Introvert or Misanthrope?

My son came home from the neighbor’s house about two hours ago for dinner and a Mommy. My daughter and my husband are still over there. It’s going on eight hours now.

They went over to watch the Ohio State vs Michigan game because some significant hill between us and Boston keeps us from getting television stations over the air. We’ve not had pay television since 2001, and I have no intention of starting now, especially for maybe three “essential” football games a year and PBS, which we really should be able to access for free. I mean, in what way is it “public” television if we’ve got to fork over a huge sum of money to a non-local business to get it on our tv?

But this post isn’t about the bizarre state of broadcast television these days; it’s about my antisocial tendencies.

When the rest of my family went over to watch football, I went grocery shopping. Then I dropped off a bottle of lemon juice at the neighbor’s house and checked on the kids. They were both fine (to the point that they barely registered my presence; my husband didn’t seem to notice me, either), so I went home and made some cookies, read some of Duane Elgin’s Voluntary Simplicity, boxed up some stuff to mail to friends and family, and played some Christmas songs on my flute. Every now and then my husband would call with updates and to invite me over to join everyone for dinner. It turns out the neighbors had a dinner party planned and were inviting our family to join them.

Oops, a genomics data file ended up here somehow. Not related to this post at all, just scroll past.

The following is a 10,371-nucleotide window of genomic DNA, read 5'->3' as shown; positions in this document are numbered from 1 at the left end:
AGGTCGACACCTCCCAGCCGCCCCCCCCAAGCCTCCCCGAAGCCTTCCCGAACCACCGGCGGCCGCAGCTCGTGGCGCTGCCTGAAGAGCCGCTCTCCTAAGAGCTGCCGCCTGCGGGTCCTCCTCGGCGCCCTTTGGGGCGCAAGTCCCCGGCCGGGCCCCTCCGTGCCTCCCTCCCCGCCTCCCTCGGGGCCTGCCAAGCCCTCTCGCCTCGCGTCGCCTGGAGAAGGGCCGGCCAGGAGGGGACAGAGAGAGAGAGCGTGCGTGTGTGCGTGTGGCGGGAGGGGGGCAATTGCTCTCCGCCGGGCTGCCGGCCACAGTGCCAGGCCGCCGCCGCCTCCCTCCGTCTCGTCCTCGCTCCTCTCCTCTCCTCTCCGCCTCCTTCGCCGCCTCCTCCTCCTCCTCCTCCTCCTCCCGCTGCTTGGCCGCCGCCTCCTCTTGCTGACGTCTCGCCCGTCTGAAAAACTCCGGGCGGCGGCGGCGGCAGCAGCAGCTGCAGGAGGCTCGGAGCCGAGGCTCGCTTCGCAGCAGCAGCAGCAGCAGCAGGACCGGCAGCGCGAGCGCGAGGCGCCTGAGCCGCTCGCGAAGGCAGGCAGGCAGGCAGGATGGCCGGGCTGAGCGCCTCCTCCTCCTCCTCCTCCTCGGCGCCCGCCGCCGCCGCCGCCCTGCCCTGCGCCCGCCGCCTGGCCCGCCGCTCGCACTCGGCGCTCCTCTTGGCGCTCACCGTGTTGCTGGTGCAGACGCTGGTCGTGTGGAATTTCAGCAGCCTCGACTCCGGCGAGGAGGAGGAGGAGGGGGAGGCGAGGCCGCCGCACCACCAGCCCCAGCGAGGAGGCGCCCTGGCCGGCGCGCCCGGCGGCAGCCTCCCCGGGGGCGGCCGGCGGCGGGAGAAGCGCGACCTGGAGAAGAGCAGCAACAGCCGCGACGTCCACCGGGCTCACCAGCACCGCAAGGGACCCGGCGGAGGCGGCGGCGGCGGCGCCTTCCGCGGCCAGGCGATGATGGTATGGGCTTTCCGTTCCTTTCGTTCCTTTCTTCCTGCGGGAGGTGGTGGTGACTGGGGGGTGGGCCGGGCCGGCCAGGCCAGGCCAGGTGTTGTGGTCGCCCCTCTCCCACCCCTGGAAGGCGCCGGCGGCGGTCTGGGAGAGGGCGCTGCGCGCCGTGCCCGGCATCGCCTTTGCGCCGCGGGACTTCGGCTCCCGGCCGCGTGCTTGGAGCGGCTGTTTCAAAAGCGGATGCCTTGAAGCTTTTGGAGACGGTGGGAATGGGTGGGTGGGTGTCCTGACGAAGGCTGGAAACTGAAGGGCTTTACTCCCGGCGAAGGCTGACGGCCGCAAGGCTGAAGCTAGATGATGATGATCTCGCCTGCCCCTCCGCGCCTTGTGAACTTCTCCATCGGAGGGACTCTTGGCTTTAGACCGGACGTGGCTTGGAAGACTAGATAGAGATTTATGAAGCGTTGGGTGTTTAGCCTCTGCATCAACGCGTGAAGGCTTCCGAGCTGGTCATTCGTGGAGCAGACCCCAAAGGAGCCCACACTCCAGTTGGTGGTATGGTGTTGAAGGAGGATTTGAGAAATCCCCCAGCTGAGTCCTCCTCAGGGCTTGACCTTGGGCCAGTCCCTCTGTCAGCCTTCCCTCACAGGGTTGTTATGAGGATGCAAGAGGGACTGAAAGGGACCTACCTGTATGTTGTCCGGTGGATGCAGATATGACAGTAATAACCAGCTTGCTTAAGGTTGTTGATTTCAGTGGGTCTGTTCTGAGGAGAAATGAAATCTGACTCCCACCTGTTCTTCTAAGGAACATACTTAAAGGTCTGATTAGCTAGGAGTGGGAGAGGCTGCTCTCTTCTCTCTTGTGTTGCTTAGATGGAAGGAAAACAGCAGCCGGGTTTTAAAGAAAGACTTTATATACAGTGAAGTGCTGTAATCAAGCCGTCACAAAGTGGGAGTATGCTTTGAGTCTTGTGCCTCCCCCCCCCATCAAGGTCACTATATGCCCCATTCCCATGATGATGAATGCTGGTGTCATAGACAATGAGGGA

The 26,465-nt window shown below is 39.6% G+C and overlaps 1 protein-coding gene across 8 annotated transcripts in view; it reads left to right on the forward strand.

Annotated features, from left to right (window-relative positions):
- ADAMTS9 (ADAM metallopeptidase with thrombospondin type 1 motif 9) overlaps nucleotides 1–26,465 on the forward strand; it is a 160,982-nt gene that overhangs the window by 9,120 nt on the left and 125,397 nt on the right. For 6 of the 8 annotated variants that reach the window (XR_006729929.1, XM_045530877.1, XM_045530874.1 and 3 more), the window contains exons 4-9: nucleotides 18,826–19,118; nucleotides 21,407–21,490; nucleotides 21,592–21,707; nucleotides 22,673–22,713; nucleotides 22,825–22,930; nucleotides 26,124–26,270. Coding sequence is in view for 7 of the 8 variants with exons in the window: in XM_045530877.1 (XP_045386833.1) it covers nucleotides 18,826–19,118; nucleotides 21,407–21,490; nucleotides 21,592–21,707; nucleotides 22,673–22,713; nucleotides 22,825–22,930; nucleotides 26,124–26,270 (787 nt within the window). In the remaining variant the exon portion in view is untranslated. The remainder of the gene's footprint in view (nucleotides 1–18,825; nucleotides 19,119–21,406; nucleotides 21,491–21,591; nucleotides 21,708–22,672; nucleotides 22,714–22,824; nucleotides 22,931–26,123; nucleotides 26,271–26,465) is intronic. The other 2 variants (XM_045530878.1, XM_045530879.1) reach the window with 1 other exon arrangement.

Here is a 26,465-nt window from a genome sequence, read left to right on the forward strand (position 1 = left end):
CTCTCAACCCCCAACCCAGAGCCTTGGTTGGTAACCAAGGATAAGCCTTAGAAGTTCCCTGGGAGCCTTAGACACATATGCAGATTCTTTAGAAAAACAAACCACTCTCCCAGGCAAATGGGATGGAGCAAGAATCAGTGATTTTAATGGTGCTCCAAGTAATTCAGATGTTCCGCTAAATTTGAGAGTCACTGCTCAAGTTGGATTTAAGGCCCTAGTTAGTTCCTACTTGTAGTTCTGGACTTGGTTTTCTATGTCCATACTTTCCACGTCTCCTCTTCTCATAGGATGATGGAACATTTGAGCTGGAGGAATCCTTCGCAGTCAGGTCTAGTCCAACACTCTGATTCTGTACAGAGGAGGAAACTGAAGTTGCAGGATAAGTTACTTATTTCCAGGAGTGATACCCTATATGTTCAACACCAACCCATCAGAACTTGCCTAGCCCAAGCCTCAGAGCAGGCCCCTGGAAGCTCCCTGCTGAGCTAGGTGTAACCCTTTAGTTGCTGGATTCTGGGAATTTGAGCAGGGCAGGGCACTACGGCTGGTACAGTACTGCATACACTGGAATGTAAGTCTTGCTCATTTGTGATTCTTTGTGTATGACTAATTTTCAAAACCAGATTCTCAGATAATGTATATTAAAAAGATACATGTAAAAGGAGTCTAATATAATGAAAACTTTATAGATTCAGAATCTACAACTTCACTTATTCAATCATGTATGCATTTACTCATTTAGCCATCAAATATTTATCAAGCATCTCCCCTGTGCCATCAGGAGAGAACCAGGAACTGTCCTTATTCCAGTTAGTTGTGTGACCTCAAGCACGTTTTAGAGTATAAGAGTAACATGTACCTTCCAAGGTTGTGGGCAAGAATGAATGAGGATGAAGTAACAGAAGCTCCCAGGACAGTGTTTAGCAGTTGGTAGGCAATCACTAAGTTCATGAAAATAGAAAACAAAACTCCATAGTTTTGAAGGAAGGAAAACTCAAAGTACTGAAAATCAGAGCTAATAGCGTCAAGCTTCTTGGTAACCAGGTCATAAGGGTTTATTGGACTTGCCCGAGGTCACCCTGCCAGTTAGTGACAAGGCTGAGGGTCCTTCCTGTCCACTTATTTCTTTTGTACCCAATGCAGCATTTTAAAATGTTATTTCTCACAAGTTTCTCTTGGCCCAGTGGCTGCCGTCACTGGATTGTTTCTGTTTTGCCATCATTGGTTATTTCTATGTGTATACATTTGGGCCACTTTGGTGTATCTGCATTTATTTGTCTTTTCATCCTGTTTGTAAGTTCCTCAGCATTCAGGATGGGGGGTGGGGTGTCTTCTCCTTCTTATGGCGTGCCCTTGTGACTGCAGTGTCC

I’m in a bit of an insular mood right now. I feel a desire for quiet contemplation. I have a sense that there’s something I’m on the verge of understanding, a sound just on the edge of my attention that I could hear if I could just tune my ear to it. So I didn’t mind missing football and didn’t even feel weird about it, except that it seemed like my husband was watching the game alone on their projection television while the neighbors played with our kids.

The dinner is what got me feeling emotional discomfort.

I felt like I ought to go to the dinner. Apparently I was invited, too, several times, but a number of things kept me home:

1) I didn’t really feel like chatting with people.